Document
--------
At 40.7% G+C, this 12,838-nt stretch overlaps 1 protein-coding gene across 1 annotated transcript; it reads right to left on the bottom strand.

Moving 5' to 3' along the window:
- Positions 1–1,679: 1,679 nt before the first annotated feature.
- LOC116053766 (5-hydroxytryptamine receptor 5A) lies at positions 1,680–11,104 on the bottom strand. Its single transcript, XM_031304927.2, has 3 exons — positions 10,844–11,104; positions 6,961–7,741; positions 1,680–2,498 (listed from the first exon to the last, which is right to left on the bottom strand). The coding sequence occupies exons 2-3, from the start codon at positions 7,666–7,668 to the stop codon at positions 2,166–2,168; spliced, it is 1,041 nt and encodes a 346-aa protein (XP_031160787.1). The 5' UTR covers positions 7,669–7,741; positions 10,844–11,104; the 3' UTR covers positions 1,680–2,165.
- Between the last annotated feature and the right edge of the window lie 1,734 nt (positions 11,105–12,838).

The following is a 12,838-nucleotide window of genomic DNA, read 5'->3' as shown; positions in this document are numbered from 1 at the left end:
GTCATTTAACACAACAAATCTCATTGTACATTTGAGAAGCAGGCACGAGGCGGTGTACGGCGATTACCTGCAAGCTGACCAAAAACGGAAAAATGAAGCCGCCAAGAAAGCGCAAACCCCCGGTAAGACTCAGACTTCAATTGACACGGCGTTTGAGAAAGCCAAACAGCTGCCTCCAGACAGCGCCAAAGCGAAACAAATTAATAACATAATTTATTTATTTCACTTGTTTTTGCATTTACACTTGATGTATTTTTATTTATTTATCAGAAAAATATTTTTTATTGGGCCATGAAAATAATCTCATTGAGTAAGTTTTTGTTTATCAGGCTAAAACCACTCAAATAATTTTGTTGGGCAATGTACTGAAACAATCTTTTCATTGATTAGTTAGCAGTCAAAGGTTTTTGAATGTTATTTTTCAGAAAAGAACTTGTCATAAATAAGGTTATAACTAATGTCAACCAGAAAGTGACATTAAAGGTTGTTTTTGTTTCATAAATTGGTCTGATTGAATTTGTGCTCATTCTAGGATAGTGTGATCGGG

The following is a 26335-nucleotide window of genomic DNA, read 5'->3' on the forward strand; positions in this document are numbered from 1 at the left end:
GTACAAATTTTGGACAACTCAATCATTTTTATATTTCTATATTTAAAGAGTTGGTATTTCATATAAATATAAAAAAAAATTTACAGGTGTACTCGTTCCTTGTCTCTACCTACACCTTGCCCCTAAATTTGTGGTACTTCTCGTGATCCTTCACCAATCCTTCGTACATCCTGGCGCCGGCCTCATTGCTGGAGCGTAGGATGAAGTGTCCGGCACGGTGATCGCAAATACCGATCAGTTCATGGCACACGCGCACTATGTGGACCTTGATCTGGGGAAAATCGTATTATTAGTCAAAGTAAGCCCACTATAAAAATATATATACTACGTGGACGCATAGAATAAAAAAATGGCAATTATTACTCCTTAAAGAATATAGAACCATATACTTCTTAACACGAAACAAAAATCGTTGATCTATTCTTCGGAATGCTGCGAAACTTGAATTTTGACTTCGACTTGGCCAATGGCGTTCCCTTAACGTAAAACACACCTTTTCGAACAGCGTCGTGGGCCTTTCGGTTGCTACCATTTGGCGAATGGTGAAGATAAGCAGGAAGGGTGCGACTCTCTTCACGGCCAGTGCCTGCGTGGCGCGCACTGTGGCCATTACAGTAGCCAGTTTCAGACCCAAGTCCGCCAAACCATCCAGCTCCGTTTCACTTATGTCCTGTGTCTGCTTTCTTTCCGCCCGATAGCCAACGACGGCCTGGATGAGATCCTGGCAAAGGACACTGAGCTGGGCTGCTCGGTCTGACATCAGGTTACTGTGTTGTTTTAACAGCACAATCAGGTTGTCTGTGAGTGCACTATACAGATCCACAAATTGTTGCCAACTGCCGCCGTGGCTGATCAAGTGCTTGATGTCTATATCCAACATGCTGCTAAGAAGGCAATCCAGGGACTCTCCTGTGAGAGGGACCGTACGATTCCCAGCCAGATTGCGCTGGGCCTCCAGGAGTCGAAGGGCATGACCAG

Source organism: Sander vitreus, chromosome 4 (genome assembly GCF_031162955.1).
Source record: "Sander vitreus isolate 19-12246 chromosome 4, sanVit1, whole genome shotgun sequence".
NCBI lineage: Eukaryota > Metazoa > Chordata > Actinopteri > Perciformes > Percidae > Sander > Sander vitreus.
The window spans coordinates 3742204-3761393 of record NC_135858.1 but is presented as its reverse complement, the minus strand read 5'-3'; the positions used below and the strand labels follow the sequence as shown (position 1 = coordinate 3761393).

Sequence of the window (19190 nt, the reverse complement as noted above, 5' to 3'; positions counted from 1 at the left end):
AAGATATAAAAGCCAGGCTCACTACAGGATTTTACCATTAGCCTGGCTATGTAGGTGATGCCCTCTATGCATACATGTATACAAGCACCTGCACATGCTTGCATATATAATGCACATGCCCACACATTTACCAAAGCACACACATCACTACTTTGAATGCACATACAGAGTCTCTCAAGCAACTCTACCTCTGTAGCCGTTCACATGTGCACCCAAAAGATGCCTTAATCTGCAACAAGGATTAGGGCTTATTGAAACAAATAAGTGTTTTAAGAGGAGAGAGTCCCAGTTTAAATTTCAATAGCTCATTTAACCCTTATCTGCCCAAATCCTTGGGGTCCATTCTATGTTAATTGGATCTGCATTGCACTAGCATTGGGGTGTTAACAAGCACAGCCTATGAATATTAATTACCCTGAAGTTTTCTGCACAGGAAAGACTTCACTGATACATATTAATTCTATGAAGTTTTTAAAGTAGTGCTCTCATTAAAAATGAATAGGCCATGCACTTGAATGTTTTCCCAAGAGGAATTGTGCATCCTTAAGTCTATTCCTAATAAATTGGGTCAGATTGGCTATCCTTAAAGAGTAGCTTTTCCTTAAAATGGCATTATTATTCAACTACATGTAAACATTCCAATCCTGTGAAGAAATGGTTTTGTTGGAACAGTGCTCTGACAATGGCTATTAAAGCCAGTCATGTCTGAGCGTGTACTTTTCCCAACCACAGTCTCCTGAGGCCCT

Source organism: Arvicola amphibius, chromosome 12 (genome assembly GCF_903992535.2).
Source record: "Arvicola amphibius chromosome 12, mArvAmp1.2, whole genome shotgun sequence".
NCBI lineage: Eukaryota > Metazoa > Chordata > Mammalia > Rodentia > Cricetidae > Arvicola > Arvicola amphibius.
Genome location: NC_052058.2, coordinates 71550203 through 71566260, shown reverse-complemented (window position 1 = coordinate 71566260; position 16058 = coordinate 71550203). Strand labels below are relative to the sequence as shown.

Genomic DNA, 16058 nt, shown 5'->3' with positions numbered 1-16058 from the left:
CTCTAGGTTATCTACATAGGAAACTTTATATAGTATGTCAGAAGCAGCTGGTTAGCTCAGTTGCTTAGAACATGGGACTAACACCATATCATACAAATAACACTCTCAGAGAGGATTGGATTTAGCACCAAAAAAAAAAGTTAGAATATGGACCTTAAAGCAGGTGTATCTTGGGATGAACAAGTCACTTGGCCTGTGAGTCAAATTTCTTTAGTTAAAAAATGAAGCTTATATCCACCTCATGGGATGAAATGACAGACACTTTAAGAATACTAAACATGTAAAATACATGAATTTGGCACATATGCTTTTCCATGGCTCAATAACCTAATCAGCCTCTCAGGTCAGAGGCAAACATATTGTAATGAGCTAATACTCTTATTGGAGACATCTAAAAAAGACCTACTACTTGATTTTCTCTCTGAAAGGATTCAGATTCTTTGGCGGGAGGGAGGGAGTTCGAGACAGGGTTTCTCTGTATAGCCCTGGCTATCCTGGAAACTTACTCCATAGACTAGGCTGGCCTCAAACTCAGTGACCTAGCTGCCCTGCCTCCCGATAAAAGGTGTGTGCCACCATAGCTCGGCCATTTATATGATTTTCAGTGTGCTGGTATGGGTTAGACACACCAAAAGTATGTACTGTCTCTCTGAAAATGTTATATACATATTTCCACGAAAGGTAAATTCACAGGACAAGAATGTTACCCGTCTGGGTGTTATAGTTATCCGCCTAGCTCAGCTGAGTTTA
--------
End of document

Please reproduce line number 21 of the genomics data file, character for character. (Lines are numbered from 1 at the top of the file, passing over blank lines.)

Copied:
CTCTAGGTTATCTACATAGGAAACTTTATATAGTATGTCAGAAGCAGCTGGTTAGCTCAGTTGCTTAGAACATGGGACTAACACCATATCATACAAATAACACTCTCAGAGAGGATTGGATTTAGCACCAAAAAAAAAAGTTAGAATATGGACCTTAAAGCAGGTGTATCTTGGGATGAACAAGTCACTTGGCCTGTGAGTCAAATTTCTTTAGTTAAAAAATGAAGCTTATATCCACCTCATGGGATGAAATGACAGACACTTTAAGAATACTAAACATGTAAAATACATGAATTTGGCACATATGCTTTTCCATGGCTCAATAACCTAATCAGCCTCTCAGGTCAGAGGCAAACATATTGTAATGAGCTAATACTCTTATTGGAGACATCTAAAAAAGACCTACTACTTGATTTTCTCTCTGAAAGGATTCAGATTCTTTGGCGGGAGGGAGGGAGTTCGAGACAGGGTTTCTCTGTATAGCCCTGGCTATCCTGGAAACTTACTCCATAGACTAGGCTGGCCTCAAACTCAGTGACCTAGCTGCCCTGCCTCCCGATAAAAGGTGTGTGCCACCATAGCTCGGCCATTTATATGATTTTCAGTGTGCTGGTATGGGTTAGACACACCAAAAGTATGTACTGTCTCTCTGAAAATGTTATATACATATTTCCACGAAAGGTAAATTCACAGGACAAGAATGTTACCCGTCTGGGTGTTATAGTTATCCGCCTAGCTCAGCTGAGTTTA